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Small business accounting: What is it and how to start

Mastering the accounting and bookkeeping for your business can help maximize success and minimize penalties.

Learning how to do accounting for small businesses is an often overlooked but essential step in managing your new venture. Whether your company operates primarily online or in person, you’ll need to understand all the accounting responsibilities that come with owning a business. We’ll cover the importance of small business bookkeeping, top online accounting software and when to engage in small business accounting services.

What is small business accounting?

Small business accounting tracks all the money that moves through your business. It includes all financial activities within your company, such as sales, expenses, payroll, tax preparation and more.(1) Effectively managing your business’ accounting can make it easier to attract investors and funding and avoid tax penalties and fees.

Small business accounting can also help you make informed decisions about the direction of your business, such as when you can afford new equipment or need to cut back on spending. Spotting trends is another benefit of strong accounting records, like which products are your best-sellers or what seasons make you the most money.

While pencil and paper were once popular, many businesses now use online accounting software to streamline their expenses and access their records from anywhere.

3 types of financial reporting

As part of your basic accounting, you’ll need to keep track of financial statements, including these three crucial reports:

  1. A balance sheet indicates what a company owns in assets and owes in debt at a specific time. It helps business owners understand immediate and near-future budgetary needs.(2)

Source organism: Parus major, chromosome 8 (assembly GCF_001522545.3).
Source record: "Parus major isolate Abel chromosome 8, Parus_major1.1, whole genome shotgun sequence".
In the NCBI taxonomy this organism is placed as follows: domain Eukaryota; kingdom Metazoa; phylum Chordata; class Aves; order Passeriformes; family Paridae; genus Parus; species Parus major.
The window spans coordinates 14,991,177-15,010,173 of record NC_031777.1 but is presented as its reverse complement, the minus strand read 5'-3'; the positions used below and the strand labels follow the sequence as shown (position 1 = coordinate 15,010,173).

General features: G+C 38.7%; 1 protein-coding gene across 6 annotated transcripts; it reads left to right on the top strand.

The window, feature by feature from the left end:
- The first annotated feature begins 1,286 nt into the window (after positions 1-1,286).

2. An income statement shows generated revenue over a specific time, like a month, quarter or year. It also includes costs and expenses and represents the company’s profit or loss.(3)
  3. A cash flow statement details the inflows and outflows of cash. While an income statement represents total revenue, a cash flow statement documents when the cash was collected.(4)

Small business accounting vs. bookkeeping

Small business bookkeeping focuses on recording daily transactions and includes tracking expenses, sales and payments.(5) It is essential for maintaining financial records, which lay the groundwork for accounting. That’s why bookkeeping software focuses on documenting customer and vendor transactions, like recording sales and paying bills.

Small business accounting includes bookkeeping as well as all other financial aspects of a company, such as payroll, marketing budgets, real estate expenses and more. Accounting software for small businesses encompasses a wide range of features, like financial analysis and tax preparation.

So, while small business bookkeeping sets the foundation by recording daily transactions, small business accounting includes all financial aspects of a company and builds on this information to offer insights and strategies for the business.

6 steps to set up your business accounting system

How you set up your business accounting system depends on your type of business, the products or services you sell and if you operate wholly online or in person. Here’s what the process might look like.

1. Choose your accepted payment methods

How will your clients pay for your goods or services? Consider your customer base and type of store. While in-person businesses may accept cash, online services will be fully electronic. Selecting your accepted payment methods impacts how you’ll manage transactions, and a smooth transaction process is essential for accurate bookkeeping.(6)

2. Set up business bank accounts

Opening a dedicated business bank account helps separate business transactions from personal finances. Many top business checking accounts can also integrate with accounting software to help streamline your expense tracking, tax saving and invoice management. For example, Novo's Small Business Checking account connects with Quickbooks, Xero, and more.

3. Organize bookkeeping, accounting software and payroll systems

Evaluate whether you’ll track records manually or need accounting software, which can help with inventory management, invoicing and tax prep. Research and compare accounting software that offers the features you need for your small business. Opt for platforms that offer trial periods to test their functionality and ensure they meet your business’ needs.

4. Determine tax obligations